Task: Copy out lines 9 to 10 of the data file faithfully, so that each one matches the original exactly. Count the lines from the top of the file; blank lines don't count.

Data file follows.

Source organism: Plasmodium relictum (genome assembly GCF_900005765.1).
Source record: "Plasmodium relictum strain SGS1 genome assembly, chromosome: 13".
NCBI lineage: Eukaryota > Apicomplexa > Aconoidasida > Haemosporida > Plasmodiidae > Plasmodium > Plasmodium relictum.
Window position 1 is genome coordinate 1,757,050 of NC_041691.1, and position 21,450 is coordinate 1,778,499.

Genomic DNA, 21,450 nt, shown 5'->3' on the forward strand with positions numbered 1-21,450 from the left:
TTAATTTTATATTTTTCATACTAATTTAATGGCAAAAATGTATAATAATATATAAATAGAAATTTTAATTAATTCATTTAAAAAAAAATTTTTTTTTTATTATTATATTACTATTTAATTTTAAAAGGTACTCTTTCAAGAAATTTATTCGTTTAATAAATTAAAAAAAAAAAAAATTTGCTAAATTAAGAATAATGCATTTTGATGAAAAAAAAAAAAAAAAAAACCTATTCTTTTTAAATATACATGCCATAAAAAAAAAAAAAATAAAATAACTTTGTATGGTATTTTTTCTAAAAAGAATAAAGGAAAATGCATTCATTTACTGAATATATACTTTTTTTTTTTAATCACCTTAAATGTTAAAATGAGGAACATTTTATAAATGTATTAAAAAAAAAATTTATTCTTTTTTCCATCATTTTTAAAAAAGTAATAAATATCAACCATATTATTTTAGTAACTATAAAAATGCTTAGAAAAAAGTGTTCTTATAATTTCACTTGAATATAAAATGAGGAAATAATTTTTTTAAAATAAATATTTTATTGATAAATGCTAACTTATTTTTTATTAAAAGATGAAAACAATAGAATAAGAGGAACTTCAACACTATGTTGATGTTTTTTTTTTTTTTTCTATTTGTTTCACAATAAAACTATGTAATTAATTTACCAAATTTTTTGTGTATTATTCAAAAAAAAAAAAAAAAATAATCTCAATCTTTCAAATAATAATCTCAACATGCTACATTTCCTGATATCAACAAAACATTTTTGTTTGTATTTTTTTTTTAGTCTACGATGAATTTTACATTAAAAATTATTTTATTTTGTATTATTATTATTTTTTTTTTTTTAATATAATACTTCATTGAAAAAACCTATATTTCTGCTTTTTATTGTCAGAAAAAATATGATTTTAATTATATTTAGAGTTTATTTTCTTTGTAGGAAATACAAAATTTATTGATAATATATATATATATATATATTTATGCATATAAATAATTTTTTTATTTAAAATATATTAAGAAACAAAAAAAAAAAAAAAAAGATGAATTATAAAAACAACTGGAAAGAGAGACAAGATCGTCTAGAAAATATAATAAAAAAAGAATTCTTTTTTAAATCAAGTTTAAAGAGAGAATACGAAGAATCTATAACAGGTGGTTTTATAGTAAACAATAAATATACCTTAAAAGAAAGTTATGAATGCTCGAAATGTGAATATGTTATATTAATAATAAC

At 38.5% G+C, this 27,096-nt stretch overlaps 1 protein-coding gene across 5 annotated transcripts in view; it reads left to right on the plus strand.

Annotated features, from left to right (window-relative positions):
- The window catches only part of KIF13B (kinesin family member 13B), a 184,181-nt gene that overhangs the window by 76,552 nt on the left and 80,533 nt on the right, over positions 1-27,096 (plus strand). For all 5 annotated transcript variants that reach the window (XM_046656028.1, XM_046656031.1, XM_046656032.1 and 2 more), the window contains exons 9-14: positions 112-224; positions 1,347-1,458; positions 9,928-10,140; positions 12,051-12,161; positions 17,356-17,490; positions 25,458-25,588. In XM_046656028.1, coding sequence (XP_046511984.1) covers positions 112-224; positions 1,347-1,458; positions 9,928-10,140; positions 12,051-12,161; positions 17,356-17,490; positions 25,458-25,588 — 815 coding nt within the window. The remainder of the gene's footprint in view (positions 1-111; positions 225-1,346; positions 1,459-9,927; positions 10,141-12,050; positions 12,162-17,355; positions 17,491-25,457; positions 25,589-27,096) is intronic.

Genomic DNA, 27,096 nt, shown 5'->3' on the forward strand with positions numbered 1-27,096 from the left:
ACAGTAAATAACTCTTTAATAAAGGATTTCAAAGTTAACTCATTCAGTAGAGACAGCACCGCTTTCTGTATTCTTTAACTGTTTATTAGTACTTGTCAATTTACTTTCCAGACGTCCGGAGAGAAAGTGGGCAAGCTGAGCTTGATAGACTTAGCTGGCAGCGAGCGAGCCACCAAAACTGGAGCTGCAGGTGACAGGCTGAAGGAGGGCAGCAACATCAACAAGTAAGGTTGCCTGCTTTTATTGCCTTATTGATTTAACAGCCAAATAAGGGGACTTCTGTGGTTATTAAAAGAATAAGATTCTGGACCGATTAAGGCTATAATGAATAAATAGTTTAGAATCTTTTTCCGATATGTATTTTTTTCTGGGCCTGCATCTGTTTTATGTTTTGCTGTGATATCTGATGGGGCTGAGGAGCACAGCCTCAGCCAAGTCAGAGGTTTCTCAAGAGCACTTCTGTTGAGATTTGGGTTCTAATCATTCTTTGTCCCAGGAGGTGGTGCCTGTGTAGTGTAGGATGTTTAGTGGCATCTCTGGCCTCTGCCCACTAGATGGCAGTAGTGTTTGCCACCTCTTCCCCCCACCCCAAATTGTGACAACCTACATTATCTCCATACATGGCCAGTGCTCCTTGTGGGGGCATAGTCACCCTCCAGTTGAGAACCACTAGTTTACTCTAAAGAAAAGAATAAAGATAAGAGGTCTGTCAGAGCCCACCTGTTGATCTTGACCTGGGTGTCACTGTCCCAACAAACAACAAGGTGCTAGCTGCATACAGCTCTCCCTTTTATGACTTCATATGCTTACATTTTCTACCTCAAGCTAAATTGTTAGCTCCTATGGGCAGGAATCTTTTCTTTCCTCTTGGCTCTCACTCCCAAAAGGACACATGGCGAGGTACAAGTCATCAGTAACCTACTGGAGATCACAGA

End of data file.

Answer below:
- The window catches only part of KIF13B (kinesin family member 13B), a 184,181-nt gene that overhangs the window by 76,552 nt on the left and 80,533 nt on the right, over positions 1-27,096 (plus strand). For all 5 annotated transcript variants that reach the window (XM_046656028.1, XM_046656031.1, XM_046656032.1 and 2 more), the window contains exons 9-14: positions 112-224; positions 1,347-1,458; positions 9,928-10,140; positions 12,051-12,161; positions 17,356-17,490; positions 25,458-25,588. In XM_046656028.1, coding sequence (XP_046511984.1) covers positions 112-224; positions 1,347-1,458; positions 9,928-10,140; positions 12,051-12,161; positions 17,356-17,490; positions 25,458-25,588 — 815 coding nt within the window. The remainder of the gene's footprint in view (positions 1-111; positions 225-1,346; positions 1,459-9,927; positions 10,141-12,050; positions 12,162-17,355; positions 17,491-25,457; positions 25,589-27,096) is intronic.

Genomic DNA, 27,096 nt, shown 5'->3' on the forward strand with positions numbered 1-27,096 from the left: